Phages fight back: how anti-CRISPRs interfere with the bacterial immune system

A transmission electron micrograph of phage JBD93, which contains an anti-CRISPR gene. (Credit: Joe Bondy-Denomy)
A transmission electron micrograph of phage JBD93, which contains an anti-CRISPR gene. (Credit: Joe Bondy-Denomy)

So nat’ralists observe, a flea
Hath smaller fleas that on him prey;
And these have smaller fleas to bite ‘em.
And so proceeds Ad infinitum.

Jonathan Swift, 1733

When the Anglo-Irish satirist wrote these words nearly two centuries ago, he could not have known just how far down the tree of life his observations would hold true. These predator-prey relationships exist beyond the plains of Africa or the jungles of Borneo. They extend to the realm of microscopic organisms and to the world of bacteria and the teeny tiny, itsy bitsy viruses that prey on them. These viruses are called bacteriophages, or phages for short.

Like human and other animal viruses, phages rely completely on their host for reproduction. They enter a bacterial cell and hijack the cellular machinery to make new phages until the cell is literally bursting with viral cargo. A torrent of phages is unleashed that go on to infect more bacteria and continue the cycle.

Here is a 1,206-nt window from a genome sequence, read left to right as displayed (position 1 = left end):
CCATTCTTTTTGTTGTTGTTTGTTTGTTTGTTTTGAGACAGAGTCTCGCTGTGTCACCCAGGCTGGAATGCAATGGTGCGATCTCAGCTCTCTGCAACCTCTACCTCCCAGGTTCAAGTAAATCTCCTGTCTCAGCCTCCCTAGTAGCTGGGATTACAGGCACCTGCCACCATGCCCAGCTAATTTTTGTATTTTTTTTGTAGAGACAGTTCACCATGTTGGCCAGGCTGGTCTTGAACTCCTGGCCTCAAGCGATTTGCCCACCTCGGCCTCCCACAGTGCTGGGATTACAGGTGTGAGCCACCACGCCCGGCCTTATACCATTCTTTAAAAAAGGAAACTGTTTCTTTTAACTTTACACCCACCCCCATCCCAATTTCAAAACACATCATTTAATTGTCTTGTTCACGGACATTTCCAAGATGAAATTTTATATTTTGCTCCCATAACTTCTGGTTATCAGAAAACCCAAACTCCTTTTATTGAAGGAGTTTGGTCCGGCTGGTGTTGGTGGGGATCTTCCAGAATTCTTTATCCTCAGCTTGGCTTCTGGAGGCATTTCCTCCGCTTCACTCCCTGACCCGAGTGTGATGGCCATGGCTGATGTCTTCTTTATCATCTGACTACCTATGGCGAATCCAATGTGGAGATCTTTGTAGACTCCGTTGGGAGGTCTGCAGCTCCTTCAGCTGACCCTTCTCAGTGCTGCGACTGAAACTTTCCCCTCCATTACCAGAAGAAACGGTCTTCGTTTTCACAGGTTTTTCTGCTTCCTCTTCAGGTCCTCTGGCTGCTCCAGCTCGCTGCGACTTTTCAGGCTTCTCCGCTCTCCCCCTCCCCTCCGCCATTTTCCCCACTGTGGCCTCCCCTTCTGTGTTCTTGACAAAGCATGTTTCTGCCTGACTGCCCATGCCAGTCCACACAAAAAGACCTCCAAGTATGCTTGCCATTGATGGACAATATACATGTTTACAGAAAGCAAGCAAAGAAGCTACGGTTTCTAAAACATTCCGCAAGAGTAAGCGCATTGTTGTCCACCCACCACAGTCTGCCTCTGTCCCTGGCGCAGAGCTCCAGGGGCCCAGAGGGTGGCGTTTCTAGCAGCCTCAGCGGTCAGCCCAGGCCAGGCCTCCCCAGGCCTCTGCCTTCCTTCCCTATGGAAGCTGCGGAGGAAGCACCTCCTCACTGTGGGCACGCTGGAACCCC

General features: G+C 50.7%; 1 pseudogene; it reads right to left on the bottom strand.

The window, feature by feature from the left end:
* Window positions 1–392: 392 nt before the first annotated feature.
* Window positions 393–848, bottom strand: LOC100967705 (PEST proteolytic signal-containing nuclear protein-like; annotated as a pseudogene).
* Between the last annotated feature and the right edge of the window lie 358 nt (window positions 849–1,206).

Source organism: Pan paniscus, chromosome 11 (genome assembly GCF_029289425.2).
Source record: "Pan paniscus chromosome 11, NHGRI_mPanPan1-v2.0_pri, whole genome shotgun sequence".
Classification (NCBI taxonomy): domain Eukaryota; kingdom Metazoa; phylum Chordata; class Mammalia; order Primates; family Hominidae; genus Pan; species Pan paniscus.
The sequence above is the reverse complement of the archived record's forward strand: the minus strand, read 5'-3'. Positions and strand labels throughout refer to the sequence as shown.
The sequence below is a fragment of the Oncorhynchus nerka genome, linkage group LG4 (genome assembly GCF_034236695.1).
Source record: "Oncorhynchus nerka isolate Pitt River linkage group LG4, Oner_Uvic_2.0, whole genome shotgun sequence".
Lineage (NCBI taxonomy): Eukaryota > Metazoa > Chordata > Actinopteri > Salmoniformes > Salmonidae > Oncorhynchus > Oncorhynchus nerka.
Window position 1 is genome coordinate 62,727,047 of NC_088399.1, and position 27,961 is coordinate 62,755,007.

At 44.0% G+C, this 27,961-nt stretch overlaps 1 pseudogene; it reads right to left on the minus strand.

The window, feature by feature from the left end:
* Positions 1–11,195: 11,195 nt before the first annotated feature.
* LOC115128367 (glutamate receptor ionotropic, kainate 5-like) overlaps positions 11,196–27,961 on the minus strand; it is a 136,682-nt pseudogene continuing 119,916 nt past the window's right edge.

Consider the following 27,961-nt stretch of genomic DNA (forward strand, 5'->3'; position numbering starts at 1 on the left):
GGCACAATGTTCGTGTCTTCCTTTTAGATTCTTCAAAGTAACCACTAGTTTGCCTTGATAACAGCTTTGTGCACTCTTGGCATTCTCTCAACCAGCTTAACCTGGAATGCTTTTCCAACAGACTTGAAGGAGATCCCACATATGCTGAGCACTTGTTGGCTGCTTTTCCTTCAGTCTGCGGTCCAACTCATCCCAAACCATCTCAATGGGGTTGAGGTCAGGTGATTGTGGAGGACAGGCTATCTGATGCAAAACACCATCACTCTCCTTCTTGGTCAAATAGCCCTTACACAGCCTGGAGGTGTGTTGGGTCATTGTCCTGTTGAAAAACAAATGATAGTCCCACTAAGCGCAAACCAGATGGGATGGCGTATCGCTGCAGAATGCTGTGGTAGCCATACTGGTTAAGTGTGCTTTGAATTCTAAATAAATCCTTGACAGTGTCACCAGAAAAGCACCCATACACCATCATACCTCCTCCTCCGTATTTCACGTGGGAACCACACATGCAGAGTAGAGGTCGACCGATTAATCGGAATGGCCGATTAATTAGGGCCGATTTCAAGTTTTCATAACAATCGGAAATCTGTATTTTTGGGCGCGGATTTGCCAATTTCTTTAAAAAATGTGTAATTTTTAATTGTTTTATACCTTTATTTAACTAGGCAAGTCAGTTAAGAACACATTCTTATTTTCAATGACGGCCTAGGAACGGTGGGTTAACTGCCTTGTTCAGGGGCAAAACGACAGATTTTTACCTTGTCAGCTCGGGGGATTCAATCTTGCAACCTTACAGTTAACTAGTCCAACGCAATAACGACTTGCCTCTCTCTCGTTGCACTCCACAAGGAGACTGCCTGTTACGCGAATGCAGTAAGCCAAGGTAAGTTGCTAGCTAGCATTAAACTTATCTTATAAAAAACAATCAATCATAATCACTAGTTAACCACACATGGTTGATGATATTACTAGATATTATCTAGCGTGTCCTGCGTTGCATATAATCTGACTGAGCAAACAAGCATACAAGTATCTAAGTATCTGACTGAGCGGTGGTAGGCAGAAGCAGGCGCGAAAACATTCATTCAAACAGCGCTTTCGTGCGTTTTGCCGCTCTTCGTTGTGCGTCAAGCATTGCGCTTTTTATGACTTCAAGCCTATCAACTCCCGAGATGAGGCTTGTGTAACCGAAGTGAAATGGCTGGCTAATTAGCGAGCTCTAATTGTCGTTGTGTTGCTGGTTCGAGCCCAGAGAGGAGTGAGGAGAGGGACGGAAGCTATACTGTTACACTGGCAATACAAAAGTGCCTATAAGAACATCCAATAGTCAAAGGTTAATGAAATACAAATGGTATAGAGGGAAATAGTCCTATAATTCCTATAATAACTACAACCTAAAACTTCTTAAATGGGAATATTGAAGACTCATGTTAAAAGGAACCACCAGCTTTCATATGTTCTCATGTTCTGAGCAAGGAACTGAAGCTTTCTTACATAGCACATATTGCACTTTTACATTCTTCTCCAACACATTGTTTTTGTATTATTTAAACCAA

But bacteria are not helpless victims in this story. They have a large arsenal of anti-phage weapons to keep phages out and prevent them from taking over. Perhaps the coolest of these weapons is the CRISPR-Cas system. First discovered in 2007, the CRISPR-Cas system functions as the bacteria’s immune system. It is both a memory keeper and a hitman. Every time a bacteria survives a phage infection (which doesn’t happen often), the CRISPR-Cas complex takes a small piece of phage DNA and adds it to the bacteria’s own DNA, gradually building a database of unique DNA fingerprints from every phage that has ever tried to kill it. In other words, bacteria with CRISPR-Cas systems are able to “learn” from their previous phage encounters and acquire immunological memory based on those experiences—a trait that was previously thought to be unique to animals.

“It’s the first example of a single cell, simple [bacteria] having an adaptive immune system,” says Dr. Joseph Bondy-Denomy, a faculty fellow at the University of California, San Francisco. “The adaptability of CRISPR is very, very rapid. I think that’s why it’s so exciting.” Continue reading